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Change Convos monthly top picks: 5 links we loved in August

AUGUST_Top5_MPI-Red.jpgEven in Vermont it can get sizzling hot as summer ends, but thankfully cooler evening temperatures return just as the annual back-to-school/work/reality rituals begin. To help you re-enter after summer vacation, here are our monthly top picks from around the web in August, and stick around to check out the top five stories from here on the Change Conversations blog.

Monthly top picks: 5 links we loved in AUGUST


1. Health Care: Government Data Initiative, Nonprofit News Organization and Social Media Network Team Up for Good (NiemanLab)

“Journalism in the public interest” is on display as part of a consumer protection initiative that integrates government health data into new Yelp review pages for hospitals, nursing homes and dialysis centers. The award-winning nonprofit news organization ProPublica is Yelp’s partner in showing you which health care facilities are safe, fast and well-run. ProPublica teams up with Yelp to make it easier to find good local health care services #DataAsSocialGood #InformedChoice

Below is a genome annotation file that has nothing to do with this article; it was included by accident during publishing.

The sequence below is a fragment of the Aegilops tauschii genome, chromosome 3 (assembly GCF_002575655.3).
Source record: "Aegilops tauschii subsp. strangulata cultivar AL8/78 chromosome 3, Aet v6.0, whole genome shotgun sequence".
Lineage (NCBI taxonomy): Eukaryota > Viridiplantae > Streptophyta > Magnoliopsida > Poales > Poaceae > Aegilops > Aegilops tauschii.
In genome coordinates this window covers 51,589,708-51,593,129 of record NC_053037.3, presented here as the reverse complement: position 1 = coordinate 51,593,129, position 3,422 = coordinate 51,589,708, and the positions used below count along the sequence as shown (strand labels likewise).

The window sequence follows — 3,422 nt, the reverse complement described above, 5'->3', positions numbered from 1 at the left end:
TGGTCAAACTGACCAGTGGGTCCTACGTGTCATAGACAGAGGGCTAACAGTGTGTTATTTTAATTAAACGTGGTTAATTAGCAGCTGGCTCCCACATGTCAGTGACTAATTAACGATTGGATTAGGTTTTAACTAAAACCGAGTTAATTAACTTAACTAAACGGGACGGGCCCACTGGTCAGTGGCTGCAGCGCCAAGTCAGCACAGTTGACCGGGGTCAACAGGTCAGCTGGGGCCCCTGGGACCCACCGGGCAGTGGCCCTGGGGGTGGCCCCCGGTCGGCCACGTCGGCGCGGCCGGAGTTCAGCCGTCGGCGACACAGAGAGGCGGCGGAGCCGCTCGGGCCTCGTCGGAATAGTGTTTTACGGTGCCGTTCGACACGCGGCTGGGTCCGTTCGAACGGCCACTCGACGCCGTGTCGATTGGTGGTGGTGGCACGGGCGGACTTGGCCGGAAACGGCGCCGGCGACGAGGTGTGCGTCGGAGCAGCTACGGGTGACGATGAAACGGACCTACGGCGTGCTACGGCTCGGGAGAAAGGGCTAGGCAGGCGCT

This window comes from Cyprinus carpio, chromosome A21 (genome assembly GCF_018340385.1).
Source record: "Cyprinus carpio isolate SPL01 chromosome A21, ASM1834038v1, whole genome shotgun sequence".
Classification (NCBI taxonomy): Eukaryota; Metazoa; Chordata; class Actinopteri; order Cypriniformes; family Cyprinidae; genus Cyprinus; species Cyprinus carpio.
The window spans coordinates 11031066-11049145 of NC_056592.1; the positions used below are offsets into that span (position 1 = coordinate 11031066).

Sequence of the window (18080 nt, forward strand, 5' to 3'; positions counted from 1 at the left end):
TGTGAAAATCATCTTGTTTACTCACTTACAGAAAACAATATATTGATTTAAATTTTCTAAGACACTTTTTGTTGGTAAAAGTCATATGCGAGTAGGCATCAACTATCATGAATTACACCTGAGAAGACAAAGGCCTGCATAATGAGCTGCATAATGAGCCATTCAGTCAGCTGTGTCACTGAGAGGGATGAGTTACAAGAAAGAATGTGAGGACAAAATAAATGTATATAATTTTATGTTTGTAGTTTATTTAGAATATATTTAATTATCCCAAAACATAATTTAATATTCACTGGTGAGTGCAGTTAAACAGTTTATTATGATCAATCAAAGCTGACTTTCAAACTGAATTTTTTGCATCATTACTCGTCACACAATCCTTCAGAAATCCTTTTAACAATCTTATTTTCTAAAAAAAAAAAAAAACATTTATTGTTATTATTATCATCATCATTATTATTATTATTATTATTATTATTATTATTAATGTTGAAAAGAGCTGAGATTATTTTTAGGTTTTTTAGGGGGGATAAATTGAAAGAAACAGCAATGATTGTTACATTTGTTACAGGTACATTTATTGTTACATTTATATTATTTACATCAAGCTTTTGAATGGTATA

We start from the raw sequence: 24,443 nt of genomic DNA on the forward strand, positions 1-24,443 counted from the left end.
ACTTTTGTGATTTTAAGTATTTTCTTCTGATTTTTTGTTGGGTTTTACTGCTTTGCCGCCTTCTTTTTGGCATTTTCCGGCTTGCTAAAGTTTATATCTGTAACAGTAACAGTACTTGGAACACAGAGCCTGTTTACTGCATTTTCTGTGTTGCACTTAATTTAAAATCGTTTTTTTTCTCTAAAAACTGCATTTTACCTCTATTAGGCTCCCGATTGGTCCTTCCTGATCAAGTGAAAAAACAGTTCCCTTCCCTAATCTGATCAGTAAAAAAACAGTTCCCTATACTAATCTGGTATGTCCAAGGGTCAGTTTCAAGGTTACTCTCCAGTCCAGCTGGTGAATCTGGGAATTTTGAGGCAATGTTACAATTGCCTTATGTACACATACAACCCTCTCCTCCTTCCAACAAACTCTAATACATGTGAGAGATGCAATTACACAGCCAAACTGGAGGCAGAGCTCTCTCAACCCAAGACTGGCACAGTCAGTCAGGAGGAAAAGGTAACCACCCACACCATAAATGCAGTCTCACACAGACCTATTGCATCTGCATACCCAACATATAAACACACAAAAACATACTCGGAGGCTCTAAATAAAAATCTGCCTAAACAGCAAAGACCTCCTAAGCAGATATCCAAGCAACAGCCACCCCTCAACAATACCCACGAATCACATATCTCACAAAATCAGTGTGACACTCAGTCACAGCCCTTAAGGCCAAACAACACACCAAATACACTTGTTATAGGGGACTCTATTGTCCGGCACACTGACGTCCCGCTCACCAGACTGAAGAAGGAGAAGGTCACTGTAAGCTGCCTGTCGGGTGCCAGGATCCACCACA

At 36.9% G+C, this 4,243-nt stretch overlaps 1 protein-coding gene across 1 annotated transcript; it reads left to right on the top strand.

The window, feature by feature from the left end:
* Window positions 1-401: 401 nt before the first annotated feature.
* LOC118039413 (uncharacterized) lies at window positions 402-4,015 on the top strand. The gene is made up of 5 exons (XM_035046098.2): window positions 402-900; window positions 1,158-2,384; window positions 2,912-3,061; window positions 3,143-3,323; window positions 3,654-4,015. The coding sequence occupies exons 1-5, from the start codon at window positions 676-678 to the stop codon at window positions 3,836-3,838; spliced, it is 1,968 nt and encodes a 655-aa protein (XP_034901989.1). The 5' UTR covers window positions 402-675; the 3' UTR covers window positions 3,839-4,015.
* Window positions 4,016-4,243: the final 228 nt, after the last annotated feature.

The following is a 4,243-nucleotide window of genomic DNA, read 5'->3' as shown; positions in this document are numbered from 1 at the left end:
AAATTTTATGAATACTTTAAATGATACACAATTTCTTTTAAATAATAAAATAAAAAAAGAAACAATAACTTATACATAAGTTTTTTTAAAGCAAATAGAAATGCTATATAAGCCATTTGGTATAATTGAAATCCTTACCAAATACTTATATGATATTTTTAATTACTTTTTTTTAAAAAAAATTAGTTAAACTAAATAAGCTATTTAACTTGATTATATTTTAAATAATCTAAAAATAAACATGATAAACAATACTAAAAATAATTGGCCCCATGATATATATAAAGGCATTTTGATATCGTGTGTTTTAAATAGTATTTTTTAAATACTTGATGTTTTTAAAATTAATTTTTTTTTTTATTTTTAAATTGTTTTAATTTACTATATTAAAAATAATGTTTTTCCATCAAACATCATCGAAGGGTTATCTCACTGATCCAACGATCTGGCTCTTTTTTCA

2. The Coddling of the American Mind (The Atlantic)

This is a fascinating and disturbing piece on efforts to cleanse college campuses of words, ideas and subjects with the potential to offend. Find out why that’s disastrous for education—and mental health. The Coddling of the American Mind #Language #TriggersAhead


3. In America, only the rich can afford to write about poverty (The Guardian)

Barbara Ehrenreich writes about changes in journalists’ earning capacity and growing income disparities. “There’s something wrong with the fact that a relatively affluent person can afford to write about minimum wage jobs while people experiencing them can’t… Burying an aching social problem does not solve it. The rich and their philanthropies need to step up and support struggling journalists and the slender projects that try to keep them going. “ #Poverty #SocialExclusion


4. Sesame Street Goes Premium (Slate)

Much has been written about the news that Sesame Street has signed a contract to ensure its financial viability by making its programming available first on premium cable channel network HBO for the next five years. But Slate’s Jessica Winter sums it up best: “In practical terms, this is good news all around. In symbolic and historical terms, however, it’s terribly sad.” Why Sesame Street’s Move to HBO Is Both Great and Extremely Depressing. #CookieMonsterSad #SocioeconomicPrivilege


5. Summer of Science series (The New York Times)

I will miss this series, billed as “A seasonally inspired stream for the curious, but distracted.” Loved the mix of snackable features on everything from our big toes to exploding stars and tiny sharks to solar-powered flight ... #ScienceIsCool


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Did we miss anything? Share your favorite changemaker links from last month in the comments below. Tip us off to other great posts for future link roundups by shooting us an email at


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